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Right On Time

Well, now you know United is rewriting the rules on when a plane actually departs. It's really going to be five minutes before schedule when United closes the doors. So even if your ticket reads 8 a.m., you better not show up at 7:55 expecting to board your flight. You'll be that guy with his nose pressed against the window at the departure gate. Now I'm all for anything that helps planes leave on time, but what's the definition of "on time?" I think it should be when the aircraft's doors are closed, which ought to be the time that's on your ticket.

Look, it's all smoke and mirrors. It only takes 29 minutes to fly from D.C. to New York, yet all airline schedules allow for an hour in case of heavy air traffic. So why not allow an extra few minutes to push away from the gate?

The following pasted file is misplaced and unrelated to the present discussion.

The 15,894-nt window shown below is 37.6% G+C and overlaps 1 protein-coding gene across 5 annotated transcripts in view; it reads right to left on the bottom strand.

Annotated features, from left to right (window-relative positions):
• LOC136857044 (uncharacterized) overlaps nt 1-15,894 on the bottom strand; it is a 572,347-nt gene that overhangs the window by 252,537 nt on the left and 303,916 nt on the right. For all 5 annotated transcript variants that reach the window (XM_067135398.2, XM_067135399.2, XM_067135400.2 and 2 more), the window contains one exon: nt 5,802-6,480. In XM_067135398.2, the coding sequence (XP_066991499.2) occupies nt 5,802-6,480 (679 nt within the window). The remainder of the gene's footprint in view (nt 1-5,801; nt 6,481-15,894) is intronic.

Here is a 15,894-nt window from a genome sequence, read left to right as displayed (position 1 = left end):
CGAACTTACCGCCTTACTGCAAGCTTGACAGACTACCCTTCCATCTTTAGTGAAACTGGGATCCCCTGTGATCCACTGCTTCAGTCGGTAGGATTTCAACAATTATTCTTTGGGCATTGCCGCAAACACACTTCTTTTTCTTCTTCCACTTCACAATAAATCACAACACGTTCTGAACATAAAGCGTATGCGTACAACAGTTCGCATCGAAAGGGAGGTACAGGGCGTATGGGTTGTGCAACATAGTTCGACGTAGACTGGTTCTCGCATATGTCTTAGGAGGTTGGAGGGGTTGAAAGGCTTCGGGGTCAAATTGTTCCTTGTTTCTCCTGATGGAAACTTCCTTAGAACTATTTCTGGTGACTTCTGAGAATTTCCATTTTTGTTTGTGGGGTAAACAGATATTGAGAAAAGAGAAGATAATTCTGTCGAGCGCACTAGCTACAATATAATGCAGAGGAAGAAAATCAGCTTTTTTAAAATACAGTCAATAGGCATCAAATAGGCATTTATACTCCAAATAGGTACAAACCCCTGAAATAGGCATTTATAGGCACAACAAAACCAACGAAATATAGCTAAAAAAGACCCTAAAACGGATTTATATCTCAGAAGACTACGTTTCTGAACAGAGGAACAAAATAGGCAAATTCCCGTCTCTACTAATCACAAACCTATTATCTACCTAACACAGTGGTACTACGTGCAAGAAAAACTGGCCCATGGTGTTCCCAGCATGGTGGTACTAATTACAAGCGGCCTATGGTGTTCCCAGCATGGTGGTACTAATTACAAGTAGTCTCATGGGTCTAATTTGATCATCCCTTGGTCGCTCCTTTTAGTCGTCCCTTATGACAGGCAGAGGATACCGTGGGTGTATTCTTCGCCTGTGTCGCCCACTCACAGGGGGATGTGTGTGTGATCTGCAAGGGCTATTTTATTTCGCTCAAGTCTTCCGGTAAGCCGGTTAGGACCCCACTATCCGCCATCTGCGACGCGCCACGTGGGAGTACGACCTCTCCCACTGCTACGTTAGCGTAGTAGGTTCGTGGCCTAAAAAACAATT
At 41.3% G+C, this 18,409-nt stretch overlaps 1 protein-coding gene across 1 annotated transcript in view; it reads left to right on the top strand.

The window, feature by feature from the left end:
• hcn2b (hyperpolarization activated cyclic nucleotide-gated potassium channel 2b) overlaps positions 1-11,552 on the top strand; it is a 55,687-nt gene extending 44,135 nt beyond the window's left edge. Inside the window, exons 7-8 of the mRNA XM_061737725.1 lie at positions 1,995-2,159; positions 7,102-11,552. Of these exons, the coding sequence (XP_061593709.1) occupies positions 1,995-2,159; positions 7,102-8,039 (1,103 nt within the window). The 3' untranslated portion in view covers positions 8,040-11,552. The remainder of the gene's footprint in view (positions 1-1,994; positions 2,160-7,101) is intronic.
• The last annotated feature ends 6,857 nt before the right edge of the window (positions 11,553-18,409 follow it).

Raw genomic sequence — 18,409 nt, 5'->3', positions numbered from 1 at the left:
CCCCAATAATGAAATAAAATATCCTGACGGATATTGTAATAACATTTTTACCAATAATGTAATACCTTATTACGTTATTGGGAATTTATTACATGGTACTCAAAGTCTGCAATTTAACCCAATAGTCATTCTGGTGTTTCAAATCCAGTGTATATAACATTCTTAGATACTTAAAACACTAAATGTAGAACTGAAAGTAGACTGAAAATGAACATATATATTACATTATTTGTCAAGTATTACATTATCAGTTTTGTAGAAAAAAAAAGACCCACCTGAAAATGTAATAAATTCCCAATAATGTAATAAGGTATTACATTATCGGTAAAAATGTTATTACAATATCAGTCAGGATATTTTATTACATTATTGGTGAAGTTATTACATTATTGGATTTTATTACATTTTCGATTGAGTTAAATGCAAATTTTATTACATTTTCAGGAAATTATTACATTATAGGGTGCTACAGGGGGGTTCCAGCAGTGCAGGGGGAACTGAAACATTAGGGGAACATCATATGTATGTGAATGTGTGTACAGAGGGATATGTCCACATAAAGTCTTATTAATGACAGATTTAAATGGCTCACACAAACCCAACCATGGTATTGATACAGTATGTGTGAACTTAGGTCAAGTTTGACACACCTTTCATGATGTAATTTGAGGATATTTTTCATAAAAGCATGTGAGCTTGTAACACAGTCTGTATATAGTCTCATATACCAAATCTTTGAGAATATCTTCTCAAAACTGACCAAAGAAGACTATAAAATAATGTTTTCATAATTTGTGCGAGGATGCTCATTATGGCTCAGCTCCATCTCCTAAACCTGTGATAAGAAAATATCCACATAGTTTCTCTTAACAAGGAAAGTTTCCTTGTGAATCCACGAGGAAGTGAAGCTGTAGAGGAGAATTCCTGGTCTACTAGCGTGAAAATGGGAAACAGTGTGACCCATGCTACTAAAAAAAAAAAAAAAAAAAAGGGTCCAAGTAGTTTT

Departure times are sort of phony anyway. There are four flights from Chicago O'Hare that claim to depart at 6 a.m. for New York's LaGuardia airport. Two to Baltimore. Plus one flight to Dallas, Miami, Philadelphia and Minneapolis. Now, do those ten flights take off at 6 a.m., really? Of course not; O'Hare doesn't have ten parallel runways.

But United wants us to cut it some slack by showing up earlier. OK, but only if it'll still give ME a deal if I call an hour or so late to buy an advance-purchase ticket. Right.



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